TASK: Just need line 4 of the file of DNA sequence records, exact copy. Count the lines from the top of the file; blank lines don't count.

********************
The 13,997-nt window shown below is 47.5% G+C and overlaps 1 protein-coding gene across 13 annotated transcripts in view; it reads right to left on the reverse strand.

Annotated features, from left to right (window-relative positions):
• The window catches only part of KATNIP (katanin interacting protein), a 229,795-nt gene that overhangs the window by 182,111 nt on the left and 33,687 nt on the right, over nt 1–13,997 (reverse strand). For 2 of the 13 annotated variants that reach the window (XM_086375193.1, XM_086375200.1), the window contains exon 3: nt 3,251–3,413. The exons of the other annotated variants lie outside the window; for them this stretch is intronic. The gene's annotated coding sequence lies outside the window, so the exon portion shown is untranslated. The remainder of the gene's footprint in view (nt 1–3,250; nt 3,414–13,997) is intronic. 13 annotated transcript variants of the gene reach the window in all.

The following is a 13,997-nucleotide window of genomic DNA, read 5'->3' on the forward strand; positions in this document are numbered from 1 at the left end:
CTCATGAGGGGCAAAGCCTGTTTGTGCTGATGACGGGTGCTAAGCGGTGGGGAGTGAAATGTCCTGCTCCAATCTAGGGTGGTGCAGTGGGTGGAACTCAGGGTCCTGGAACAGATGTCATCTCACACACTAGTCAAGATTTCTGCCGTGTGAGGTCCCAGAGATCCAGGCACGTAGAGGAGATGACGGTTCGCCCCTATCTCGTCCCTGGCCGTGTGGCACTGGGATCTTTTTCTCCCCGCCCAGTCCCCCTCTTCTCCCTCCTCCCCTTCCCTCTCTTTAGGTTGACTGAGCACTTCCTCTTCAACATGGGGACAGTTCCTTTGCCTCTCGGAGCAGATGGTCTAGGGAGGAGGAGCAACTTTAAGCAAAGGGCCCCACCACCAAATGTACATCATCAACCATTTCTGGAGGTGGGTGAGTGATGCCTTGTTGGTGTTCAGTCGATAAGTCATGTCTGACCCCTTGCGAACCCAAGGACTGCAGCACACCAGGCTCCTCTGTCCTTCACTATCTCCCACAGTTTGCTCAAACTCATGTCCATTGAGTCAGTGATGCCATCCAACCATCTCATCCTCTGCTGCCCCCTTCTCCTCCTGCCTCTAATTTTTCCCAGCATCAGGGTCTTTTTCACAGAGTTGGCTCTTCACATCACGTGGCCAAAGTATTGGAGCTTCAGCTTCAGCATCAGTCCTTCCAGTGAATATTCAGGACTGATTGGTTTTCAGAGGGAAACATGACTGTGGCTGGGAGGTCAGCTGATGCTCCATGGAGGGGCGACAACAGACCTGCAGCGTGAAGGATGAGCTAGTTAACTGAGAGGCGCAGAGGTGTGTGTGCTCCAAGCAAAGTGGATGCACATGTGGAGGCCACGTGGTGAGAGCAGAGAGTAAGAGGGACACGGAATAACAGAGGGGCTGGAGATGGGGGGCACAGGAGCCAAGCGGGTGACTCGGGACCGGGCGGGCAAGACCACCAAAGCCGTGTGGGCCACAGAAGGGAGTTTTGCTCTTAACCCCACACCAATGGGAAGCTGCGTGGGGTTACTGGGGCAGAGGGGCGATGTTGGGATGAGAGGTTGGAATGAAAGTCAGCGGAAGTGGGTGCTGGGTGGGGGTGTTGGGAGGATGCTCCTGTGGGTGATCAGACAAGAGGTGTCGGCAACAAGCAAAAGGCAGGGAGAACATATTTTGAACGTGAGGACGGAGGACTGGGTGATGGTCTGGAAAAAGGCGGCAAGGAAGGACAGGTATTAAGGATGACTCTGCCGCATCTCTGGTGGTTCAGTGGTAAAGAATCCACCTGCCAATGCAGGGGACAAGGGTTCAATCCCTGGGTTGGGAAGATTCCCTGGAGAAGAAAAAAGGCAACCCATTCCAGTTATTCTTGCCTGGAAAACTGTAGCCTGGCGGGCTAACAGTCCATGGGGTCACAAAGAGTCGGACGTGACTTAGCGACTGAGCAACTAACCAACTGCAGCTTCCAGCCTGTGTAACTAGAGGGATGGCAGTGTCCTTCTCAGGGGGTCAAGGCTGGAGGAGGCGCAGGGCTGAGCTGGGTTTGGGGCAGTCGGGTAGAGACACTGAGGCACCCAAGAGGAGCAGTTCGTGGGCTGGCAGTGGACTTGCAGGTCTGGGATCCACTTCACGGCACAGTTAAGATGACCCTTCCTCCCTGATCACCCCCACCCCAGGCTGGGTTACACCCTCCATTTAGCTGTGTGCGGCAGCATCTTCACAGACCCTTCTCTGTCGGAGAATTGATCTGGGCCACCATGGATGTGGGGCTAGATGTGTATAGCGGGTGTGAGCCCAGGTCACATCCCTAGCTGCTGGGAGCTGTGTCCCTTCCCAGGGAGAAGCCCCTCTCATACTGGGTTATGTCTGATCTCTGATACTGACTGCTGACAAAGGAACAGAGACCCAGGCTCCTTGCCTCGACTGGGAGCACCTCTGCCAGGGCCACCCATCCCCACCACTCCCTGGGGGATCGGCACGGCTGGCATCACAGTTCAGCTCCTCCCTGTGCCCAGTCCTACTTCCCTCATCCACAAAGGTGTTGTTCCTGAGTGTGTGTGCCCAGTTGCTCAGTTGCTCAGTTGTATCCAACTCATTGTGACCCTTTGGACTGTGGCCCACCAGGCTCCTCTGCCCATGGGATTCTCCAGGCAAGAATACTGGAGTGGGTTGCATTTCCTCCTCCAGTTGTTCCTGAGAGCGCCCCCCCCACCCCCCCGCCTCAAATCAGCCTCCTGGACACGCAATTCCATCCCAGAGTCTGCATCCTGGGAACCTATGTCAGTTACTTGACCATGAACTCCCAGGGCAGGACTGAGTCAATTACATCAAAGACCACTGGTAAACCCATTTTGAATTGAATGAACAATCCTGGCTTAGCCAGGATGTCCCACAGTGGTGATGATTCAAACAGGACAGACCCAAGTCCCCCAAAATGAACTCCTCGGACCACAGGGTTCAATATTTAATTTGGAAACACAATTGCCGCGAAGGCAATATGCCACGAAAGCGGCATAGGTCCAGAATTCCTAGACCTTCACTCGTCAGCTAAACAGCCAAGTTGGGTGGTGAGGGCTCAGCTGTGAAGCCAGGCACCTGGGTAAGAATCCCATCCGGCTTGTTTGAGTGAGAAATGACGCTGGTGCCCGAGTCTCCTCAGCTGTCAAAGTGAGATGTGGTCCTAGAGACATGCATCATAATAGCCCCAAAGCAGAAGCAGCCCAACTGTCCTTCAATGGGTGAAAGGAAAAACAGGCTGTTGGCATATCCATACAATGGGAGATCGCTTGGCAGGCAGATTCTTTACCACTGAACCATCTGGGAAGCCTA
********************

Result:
The following is a 13,997-nucleotide window of genomic DNA, read 5'->3' on the forward strand; positions in this document are numbered from 1 at the left end: